Refiners’ green splurge signals India renewable energy win
India’s renewable energy credentials look set to receive a boost as the country’s largest refiners slow fossil fuels projects and instead focus on green projects.
India’s biggest refiners, which cater to 4.5 million barrels a day of domestic fuel demand, have slowed adding crude processing facilities, and are instead focusing on building electric vehicle (EV) charging infrastructure in India, renewable energy and other green ventures.
State-run IOC, India’s biggest refiner accounting for a third of the country’s refining capacity, said earlier this month that it needs to spend 2 trillion rupees ($24 billion) in energy transition ventures to meet a 2046 net zero emissions target.
The investment, approximately twice its proposed spending in the company’s traditional fuel business, will help spur investment in biofuels, renewables, green hydrogen and carbon capture, company chairman SM Vaidya said.
IOC plans to build 3 gigawatts of renewable power capacity and 0.6 million tons per year of biofuels capacity by 2025, rising to 35 GW of renewable power, 4 million tons/yr of biofuels and 1 million tons/yr of biogas by 2030. By 2050 it plans to have 200 GW of renewable power capacity, 7 million tons/yr of biofuels and 9 million tons/yr of biogas.
The company also plans to set up 4,700 electric vehicle charging stations and 66 battery swapping stations, and is developing a 7,000 ton/yr green hydrogen plant at its Panipat refinery in northern India.
Meanwhile state-run Bharat Petroleum (BPCL) is setting up EV charging stations every 100 km on both sides of the road on 100 highway corridors across the country, PS Ravi, executive director of retail at BPCL, told Gas Outlook.
State oil companies are planning their activities around meeting this specific net zero target by 2040 (2046 for IOCL), Rahul Prithiani, senior director of consulting at CRISIL Market Intelligence and Analytics, told Gas Outlook. These ventures include increasing India’s renewable energy capacity as well as biogas, biofuels and green hydrogen production.
As a result, barely 50 million tons of core refining capacity is expected to come online in India in the next few years, according to company data, while India needs twice that capacity to meet growing fuel demand.
India’s refining capacity expansion has moderated over the past five years, growing at a compound annual growth rate of 1 percent over fiscal 2017-22 compared to 2% during fiscal years 2012-17, Hetal Gandhi, director of Crisil Research, told Gas Outlook.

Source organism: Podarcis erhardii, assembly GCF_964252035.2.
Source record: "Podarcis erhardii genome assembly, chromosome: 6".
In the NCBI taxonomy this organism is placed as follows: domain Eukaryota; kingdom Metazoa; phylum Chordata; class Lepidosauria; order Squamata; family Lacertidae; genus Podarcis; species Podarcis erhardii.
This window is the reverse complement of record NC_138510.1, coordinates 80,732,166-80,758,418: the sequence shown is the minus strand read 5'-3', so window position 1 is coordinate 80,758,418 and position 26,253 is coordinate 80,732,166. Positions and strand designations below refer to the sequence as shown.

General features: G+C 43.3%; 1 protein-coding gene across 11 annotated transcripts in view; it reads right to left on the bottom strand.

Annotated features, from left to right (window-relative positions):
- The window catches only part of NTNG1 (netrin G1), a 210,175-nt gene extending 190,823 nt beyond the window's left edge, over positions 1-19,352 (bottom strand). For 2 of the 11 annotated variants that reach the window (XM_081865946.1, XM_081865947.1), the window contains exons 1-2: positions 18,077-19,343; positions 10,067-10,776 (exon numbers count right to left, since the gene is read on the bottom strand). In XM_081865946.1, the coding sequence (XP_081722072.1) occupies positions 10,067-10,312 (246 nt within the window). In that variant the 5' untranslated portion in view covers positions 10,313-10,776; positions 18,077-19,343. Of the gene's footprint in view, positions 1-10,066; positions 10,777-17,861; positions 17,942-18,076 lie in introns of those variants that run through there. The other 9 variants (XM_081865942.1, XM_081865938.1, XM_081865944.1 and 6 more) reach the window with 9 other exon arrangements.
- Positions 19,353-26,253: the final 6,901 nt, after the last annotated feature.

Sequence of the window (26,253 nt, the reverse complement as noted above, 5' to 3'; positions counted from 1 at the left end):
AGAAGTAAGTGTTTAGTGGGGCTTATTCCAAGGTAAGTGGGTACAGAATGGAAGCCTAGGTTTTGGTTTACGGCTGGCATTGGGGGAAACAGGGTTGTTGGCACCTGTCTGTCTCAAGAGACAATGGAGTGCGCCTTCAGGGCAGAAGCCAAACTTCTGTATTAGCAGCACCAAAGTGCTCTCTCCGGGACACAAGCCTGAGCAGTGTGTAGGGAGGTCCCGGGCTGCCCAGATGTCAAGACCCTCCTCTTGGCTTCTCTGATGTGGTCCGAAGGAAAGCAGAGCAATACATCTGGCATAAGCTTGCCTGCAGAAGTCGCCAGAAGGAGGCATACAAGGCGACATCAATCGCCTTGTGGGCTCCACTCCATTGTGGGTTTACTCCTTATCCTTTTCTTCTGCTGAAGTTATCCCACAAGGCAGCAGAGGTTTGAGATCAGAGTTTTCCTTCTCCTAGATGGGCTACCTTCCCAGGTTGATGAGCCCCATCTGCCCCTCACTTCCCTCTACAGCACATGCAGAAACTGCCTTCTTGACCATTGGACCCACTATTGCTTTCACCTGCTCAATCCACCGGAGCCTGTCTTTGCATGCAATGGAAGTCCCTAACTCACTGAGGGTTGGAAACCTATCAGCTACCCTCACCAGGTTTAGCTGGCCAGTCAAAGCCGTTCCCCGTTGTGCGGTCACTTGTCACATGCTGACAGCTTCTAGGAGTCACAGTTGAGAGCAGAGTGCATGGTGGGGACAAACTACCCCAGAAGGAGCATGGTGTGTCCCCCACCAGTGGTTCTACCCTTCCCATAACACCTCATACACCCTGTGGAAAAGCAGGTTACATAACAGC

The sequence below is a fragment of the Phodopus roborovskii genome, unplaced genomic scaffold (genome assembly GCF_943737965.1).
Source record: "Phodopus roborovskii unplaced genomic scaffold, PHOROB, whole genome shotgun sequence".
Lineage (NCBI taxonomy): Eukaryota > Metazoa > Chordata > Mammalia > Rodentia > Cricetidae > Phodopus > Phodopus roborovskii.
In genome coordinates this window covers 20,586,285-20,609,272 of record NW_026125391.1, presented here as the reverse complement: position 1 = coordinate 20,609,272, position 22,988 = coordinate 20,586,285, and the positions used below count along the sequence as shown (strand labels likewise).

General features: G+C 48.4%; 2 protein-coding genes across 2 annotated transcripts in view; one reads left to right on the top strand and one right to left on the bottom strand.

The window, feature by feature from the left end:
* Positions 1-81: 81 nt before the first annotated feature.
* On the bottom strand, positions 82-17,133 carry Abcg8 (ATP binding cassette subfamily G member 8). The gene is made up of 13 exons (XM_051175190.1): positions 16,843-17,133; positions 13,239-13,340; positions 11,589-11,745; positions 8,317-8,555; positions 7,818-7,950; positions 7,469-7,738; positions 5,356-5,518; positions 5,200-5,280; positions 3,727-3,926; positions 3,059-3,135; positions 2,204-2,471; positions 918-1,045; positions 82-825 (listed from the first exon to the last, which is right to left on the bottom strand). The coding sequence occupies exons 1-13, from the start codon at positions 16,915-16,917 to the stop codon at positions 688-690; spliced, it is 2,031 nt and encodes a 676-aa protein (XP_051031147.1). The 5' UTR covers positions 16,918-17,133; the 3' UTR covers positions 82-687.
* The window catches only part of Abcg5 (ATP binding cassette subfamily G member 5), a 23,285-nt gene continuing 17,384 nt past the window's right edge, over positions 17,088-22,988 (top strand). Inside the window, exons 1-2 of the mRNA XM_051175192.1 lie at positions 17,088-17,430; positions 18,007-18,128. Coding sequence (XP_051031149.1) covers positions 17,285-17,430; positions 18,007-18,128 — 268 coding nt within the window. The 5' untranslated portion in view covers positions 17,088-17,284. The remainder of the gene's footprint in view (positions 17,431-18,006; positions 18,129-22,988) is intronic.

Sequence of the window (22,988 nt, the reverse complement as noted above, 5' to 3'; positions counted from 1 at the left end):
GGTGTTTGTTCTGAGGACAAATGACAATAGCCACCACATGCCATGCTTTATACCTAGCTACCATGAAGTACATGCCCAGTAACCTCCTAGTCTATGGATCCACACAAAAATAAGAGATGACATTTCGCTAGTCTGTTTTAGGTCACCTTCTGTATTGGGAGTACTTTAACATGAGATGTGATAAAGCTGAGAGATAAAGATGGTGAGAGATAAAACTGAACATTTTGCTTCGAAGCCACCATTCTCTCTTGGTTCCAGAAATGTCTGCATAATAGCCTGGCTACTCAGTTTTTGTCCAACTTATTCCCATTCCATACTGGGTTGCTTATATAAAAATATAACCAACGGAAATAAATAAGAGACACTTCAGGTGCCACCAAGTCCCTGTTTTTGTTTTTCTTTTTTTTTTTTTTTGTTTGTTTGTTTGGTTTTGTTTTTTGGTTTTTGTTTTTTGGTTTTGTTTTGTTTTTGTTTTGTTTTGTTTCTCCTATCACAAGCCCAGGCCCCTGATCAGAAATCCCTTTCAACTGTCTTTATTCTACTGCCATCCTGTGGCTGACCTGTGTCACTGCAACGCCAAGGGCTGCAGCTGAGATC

Gandhi said that disruptions caused by Covid-19 had punctured demand for petroleum products but fuel demand is expected to breach pre-Covid levels and reach a record this fiscal year ending March 2023.
Fuel demand spike
Gasoline and diesel, coupled with coal, contribute the most to India’s pollution — six of the world’s 10 most polluted cities are in India. The Paris-based International Energy Agency expects 4 million b/d of new fuel demand in India by 2040, the largest increase for any country, and OPEC’s World Oil Outlook forecasts India’s oil use to double to 11.1 million b/d by 2045. The oil ministry expects India’s oil demand to reach 220 million tons or over 5 million barrels a day this fiscal year, and growth to average 4-5 percent every year.
“While the current impetus on decarbonization – including improving blending and production of biofuels – is expected to cast a shadow over long term consumption growth, a significant decline in consumption of petroleum products is unlikely,” Gandhi said.
Amid rising fuel demand, Indian refiners are slowing capacity additions.
India’s biggest refinery project at Ratnagiri, a 1.2 million barrel a day single site refinery, and the biggest in the world, was announced in 2016 with participation by Saudi Aramco and the UAE’s Adnoc. It was scheduled for completion this year. It hasn’t even started yet after protests by locals delayed land acquisition in Maharashtra state. The project has now been shelved, with foreign investors thinking twice before planning to invest in Indian downstream ventures.
IOC, which accounts for a third of the country’s 5 million barrels a day capacity, commissioned its latest refinery in 2016 at Paradip. Fellow refiner Bharat Petroleum executed a major expansion programme at Kochi refinery in 2017.
IOC is investing around 1 trillion rupees in its traditional businesses including refining and petrochemicals, IOC executive director Uttiya Bhattacharya, told Gas Outlook. But most of those investments will be focused on new petrochemical facilities, including naphtha crackers and ethylene derivative plants, and a smaller portion towards adding refining capacity.
Investing in chemicals leaves less for motor fuels. IOC will increase the petrochemical intensity index of its refineries to around 15 percent by 2030 from 5 percent. That means IOC will produce lower quantities of diesel, gasoline, and jet fuel, and more chemicals.
State-run Hindustan Petroleum’s (HPCL) latest greenfield refinery project at Barmer has 26 percent petrochemical intensity, and so will future projects, Mukesh Surana, former chairman of HPCL and current CEO of Ratnagiri Refinery, told Gas Outlook.
After deducting 25-26 percent for chemicals and around 10 percent for running the refinery, only 65 percent is available for fuels compared to over 90 percent today for older refineries, Surana added.